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For 'BoJack Horseman,' It Matters If A Cartoon Dog Is A Man Or A Woman
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For 'BoJack Horseman,' It Matters If A Cartoon Dog Is A Man Or A Woman

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For 'BoJack Horseman,' It Matters If A Cartoon Dog Is A Man Or A Woman

For 'BoJack Horseman,' It Matters If A Cartoon Dog Is A Man Or A Woman
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  • <iframe src="https://www.npr.org/player/embed/393853692/395119142" width="100%" height="290" frameborder="0" scrolling="no" title="NPR embedded audio player">
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BoJack Horseman creator Raphael Bob-Waksberg admits his underlying assumption that male is the default gender for his characters is "stupid and wrong." i

BoJack Horseman creator Raphael Bob-Waksberg admits his underlying assumption that male is the default gender for his characters is "stupid and wrong." Netflix hide caption

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BoJack Horseman creator Raphael Bob-Waksberg admits his underlying assumption that male is the default gender for his characters is "stupid and wrong."

BoJack Horseman creator Raphael Bob-Waksberg admits his underlying assumption that male is the default gender for his characters is "stupid and wrong."

Netflix

For me, this story began with this Tumblr post.

"Boring Old Raphael" is where Raphael Bob-Waksberg answers questions from his fans — people addicted to his animated show on Netflix. BoJack Horseman is about an alcoholic talking horse who used to be a famous actor. (Bob-Waksberg's world is made up of both people and animals. It's his world. He gets to make up the rules.) The main character is voiced by Will Arnett. The show both savors and critiques a ridiculous Hollywood milieu of washed-up celebrities, their hangers-on and factotums.

In this particular Tumblr post, Bob-Waksberg turns a question from a fan into a digressive exploration of gender and comedy. He admits he was in the wrong in a conflict with production designer Lisa Hanawalt, over a tiny little sight gag in Episode 9, involving a dog and a businessperson. "A car whooshes by, and it causes the dog's tongue to whoosh, and cover the person in slobber," is how Hanawalt succinctly explains it.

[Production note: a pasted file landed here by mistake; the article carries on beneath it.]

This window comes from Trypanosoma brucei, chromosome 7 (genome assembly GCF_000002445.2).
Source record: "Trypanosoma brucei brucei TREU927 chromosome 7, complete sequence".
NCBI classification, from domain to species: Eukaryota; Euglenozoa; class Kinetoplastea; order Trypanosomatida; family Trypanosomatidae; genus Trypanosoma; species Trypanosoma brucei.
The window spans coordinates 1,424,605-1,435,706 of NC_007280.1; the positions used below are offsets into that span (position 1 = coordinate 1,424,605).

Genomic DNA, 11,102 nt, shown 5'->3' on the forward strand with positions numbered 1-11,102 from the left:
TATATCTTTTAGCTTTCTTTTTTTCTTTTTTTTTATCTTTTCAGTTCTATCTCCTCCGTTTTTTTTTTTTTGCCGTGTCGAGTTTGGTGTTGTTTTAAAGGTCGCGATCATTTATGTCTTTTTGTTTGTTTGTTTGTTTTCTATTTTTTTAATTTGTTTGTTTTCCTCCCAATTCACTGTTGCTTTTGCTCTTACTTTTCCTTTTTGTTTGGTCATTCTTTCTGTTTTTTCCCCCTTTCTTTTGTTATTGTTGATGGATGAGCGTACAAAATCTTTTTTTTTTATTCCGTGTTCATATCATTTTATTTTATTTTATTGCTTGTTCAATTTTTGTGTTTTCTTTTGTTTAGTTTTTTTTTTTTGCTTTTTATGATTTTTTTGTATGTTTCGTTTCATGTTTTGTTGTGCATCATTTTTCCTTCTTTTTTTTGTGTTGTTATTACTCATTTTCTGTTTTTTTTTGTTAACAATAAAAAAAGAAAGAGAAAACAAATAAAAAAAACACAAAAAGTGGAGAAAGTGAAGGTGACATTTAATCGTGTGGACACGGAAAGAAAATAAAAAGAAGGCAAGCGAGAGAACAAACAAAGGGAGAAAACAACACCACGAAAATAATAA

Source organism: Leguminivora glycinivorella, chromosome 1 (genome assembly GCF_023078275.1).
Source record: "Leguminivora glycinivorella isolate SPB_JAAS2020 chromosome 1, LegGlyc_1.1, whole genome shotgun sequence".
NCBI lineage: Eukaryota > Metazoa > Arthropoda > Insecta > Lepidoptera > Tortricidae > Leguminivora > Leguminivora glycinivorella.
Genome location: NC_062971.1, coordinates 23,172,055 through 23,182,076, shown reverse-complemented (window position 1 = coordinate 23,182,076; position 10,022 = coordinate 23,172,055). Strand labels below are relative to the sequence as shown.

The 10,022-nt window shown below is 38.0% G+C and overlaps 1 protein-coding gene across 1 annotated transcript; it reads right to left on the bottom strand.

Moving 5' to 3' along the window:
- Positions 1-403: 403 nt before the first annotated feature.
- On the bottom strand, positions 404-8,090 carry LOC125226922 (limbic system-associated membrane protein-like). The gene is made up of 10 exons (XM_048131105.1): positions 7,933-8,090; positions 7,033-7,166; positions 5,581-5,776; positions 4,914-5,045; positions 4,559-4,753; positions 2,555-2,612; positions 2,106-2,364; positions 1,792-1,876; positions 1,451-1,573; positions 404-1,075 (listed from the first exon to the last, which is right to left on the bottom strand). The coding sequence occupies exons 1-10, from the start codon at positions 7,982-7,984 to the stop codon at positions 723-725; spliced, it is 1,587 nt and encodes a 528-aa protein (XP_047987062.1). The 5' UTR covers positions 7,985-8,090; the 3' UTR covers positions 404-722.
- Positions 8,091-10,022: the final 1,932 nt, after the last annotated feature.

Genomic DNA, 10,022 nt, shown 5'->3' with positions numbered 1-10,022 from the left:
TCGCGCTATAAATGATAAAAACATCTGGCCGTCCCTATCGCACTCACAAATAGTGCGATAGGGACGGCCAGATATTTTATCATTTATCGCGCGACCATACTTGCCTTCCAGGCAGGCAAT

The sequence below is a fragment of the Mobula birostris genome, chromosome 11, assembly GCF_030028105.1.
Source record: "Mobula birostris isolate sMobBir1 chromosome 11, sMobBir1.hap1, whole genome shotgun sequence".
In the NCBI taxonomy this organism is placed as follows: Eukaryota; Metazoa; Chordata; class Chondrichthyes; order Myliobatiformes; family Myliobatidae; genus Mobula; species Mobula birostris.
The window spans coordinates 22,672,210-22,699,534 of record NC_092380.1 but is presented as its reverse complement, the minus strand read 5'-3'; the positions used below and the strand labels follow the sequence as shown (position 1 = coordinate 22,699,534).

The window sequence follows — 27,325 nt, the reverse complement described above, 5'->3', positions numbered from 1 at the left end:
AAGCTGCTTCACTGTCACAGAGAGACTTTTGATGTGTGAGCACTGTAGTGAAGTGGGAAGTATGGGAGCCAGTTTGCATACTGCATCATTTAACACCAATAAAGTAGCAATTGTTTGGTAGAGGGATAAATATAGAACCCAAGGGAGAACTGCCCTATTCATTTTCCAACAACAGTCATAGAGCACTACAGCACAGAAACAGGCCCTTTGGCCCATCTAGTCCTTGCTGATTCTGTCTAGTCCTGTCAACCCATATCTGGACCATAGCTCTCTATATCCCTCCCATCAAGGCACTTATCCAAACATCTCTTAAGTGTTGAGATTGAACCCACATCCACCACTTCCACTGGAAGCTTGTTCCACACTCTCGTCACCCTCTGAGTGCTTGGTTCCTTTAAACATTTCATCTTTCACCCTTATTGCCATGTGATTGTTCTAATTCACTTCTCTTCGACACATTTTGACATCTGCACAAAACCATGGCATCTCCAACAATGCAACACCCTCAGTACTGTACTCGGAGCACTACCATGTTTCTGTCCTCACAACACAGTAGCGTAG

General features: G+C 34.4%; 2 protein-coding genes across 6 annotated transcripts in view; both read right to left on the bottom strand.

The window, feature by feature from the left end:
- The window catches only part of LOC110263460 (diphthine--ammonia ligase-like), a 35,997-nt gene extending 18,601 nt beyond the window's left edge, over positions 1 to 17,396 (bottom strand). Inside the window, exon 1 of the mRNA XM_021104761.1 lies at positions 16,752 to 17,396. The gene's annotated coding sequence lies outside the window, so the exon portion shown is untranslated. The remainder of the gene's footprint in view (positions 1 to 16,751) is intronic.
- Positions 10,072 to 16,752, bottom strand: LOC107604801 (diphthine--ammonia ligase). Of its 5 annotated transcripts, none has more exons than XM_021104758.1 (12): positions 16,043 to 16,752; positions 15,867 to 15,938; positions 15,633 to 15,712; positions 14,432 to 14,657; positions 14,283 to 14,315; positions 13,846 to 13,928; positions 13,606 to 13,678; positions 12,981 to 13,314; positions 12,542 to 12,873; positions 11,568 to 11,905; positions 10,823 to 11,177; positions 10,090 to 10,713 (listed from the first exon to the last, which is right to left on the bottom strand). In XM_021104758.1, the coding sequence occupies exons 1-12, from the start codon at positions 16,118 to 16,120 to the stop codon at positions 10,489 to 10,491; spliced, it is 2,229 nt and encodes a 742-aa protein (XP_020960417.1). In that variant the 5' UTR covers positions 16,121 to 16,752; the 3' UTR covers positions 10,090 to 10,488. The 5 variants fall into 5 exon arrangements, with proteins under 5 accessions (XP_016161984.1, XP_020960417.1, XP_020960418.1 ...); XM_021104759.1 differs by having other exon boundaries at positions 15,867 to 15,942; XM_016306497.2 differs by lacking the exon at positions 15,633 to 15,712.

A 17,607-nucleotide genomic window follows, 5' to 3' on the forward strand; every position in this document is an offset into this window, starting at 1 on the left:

BoJack Horseman creator Raphael Bob-Waksberg (third from left) with actors Alison Brie, Aaron Paul and Paul F. Tompkins. i

BoJack Horseman creator Raphael Bob-Waksberg (third from left) with actors Alison Brie, Aaron Paul and Paul F. Tompkins. Netflix hide caption

toggle caption Netflix
BoJack Horseman creator Raphael Bob-Waksberg (third from left) with actors Alison Brie, Aaron Paul and Paul F. Tompkins.

BoJack Horseman creator Raphael Bob-Waksberg (third from left) with actors Alison Brie, Aaron Paul and Paul F. Tompkins.

Netflix

The storyboard artists drew the dog and the businessperson as men. Hanawalt changed them to women. Women never seemed to take part in the show's gross, silly little sight gags, and she wanted to see them represented. Bob-Waksberg's first reaction was that she'd slowed down the joke, and he tried to get her to change it back.

"The thinking comes from a place that the cleanest version of a joke has as few pieces as possible," Bob-Waksberg writes in his Tumblr post. "For the dog joke, you have the thing where the tongue slobbers all over the businessperson, but if you also have a thing where both of them ladies, then that's an additional thing and it muddies up the joke. The audience will think, 'Why are those characters female? Is that part of the joke?' The underlying assumption there is that the default mode for any character is male, so to make the characters female is an additional detail on top of that. In case I'm not being a hundred percent clear, this thinking is stupid and wrong and self-perpetuating unless you actively work against it, and I'm proud to say I mostly don't think this way anymore."

Bob-Waksberg and Hanawalt were gracious enough to allow my microphone behind the scenes at their office in Hollywood, where they broke down a conversation about a one-second sight gag that turned out to be about so much more. The second season of BoJack Horseman will premiere later this year.

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